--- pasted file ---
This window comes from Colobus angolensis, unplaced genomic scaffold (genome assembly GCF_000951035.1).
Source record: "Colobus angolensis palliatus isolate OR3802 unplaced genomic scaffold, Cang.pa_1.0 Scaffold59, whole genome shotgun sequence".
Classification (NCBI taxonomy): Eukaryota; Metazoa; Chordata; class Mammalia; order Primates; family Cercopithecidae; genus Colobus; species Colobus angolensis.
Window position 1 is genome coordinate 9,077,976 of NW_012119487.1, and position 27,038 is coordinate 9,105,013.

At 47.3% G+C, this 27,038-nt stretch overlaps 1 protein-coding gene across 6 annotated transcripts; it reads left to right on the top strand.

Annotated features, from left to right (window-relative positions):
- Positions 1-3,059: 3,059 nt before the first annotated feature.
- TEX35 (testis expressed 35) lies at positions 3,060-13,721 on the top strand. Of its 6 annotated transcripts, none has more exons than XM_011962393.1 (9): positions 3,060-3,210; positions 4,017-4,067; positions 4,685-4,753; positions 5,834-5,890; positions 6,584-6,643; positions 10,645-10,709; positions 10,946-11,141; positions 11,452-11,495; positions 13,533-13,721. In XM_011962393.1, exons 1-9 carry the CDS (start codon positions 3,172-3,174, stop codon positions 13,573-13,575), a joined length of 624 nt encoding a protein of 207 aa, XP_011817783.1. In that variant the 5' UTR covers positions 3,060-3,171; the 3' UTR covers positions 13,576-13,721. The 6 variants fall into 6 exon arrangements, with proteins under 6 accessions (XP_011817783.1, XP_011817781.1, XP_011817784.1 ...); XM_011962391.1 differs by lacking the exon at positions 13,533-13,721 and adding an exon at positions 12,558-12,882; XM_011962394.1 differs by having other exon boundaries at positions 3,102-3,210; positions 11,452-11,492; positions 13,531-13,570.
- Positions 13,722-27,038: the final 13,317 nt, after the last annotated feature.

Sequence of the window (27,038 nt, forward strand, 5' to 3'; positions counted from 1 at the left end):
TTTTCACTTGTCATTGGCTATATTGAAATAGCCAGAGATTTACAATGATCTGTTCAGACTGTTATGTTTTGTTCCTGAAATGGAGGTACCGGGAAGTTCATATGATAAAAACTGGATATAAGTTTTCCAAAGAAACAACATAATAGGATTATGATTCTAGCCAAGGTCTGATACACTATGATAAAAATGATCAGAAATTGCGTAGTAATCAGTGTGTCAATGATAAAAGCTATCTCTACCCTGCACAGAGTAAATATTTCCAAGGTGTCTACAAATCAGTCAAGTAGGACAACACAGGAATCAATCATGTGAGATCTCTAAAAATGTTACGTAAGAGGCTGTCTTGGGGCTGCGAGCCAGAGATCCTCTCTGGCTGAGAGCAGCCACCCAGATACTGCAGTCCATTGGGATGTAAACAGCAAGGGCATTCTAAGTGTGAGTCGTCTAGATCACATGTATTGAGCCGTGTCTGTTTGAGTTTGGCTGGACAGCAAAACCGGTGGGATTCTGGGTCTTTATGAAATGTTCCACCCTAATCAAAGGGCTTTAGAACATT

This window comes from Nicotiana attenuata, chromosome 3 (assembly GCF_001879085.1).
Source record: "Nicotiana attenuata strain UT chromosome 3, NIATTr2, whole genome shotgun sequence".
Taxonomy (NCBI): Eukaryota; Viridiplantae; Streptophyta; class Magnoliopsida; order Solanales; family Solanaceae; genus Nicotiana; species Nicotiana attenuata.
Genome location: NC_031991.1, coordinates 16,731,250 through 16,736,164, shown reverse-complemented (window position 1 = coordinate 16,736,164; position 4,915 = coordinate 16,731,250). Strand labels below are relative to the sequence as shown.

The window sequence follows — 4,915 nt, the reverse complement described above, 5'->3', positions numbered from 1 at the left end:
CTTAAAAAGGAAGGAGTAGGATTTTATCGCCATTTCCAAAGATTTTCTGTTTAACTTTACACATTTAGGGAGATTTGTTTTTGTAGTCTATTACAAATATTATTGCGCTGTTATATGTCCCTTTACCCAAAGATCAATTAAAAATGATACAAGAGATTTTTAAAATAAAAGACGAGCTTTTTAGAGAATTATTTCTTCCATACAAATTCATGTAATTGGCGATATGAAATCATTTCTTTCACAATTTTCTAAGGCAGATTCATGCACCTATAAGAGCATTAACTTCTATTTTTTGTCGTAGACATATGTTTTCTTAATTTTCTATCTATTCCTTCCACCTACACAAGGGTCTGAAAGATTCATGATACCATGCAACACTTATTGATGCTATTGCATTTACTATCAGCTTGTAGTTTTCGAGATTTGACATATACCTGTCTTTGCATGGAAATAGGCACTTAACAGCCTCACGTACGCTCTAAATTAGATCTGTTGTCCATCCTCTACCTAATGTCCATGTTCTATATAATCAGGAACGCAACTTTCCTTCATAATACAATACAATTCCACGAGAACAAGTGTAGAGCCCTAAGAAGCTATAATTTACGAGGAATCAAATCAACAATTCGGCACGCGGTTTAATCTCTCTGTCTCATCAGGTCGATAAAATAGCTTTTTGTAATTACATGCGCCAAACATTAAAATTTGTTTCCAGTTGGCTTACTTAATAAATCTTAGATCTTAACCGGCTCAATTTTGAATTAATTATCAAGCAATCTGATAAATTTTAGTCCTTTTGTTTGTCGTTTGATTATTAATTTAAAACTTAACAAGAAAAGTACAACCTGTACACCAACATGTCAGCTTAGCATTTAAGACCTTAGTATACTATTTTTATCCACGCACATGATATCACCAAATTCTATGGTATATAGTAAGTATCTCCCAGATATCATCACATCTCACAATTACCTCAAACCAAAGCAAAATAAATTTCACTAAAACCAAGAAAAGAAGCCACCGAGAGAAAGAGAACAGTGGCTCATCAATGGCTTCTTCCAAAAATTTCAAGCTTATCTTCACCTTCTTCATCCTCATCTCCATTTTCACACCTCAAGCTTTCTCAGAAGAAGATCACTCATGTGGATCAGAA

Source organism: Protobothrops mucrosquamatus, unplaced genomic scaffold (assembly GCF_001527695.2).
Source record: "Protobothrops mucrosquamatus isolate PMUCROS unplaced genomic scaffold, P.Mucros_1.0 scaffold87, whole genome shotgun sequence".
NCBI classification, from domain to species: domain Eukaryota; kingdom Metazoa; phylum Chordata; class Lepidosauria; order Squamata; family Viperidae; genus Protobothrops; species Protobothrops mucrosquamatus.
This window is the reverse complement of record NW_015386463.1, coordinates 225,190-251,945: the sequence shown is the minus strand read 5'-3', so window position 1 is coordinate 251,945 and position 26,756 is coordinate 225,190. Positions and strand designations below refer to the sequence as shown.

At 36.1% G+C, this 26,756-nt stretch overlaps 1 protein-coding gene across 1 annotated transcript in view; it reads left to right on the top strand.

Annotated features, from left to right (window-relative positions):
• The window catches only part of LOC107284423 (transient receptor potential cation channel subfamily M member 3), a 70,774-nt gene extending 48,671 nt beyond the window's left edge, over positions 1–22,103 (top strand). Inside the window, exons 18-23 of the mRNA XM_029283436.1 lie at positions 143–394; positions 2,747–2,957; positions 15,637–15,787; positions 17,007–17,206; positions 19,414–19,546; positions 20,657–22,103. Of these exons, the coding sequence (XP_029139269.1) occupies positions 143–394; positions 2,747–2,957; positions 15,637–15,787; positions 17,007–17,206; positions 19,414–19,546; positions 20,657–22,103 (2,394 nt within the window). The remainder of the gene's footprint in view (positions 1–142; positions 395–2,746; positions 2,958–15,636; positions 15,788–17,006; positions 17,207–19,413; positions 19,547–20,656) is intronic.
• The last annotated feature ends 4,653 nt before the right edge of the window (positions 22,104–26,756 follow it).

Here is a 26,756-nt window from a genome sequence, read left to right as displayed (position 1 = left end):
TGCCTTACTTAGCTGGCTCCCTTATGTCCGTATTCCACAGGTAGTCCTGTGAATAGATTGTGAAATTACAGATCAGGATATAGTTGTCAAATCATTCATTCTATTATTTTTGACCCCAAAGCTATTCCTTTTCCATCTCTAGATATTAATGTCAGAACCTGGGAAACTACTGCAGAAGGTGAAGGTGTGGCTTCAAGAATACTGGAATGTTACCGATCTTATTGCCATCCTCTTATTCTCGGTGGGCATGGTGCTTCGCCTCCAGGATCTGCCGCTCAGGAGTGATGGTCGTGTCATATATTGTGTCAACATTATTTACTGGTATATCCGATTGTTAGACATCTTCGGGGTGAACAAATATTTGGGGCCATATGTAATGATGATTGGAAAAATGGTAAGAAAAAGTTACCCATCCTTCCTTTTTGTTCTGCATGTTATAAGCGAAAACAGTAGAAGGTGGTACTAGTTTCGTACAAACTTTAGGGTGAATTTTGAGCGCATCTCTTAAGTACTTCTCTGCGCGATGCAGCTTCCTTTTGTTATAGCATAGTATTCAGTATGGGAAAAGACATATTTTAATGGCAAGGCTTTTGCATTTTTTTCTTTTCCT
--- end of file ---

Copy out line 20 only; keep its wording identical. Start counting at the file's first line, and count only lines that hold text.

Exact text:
NCBI classification, from domain to species: domain Eukaryota; kingdom Metazoa; phylum Chordata; class Lepidosauria; order Squamata; family Viperidae; genus Protobothrops; species Protobothrops mucrosquamatus.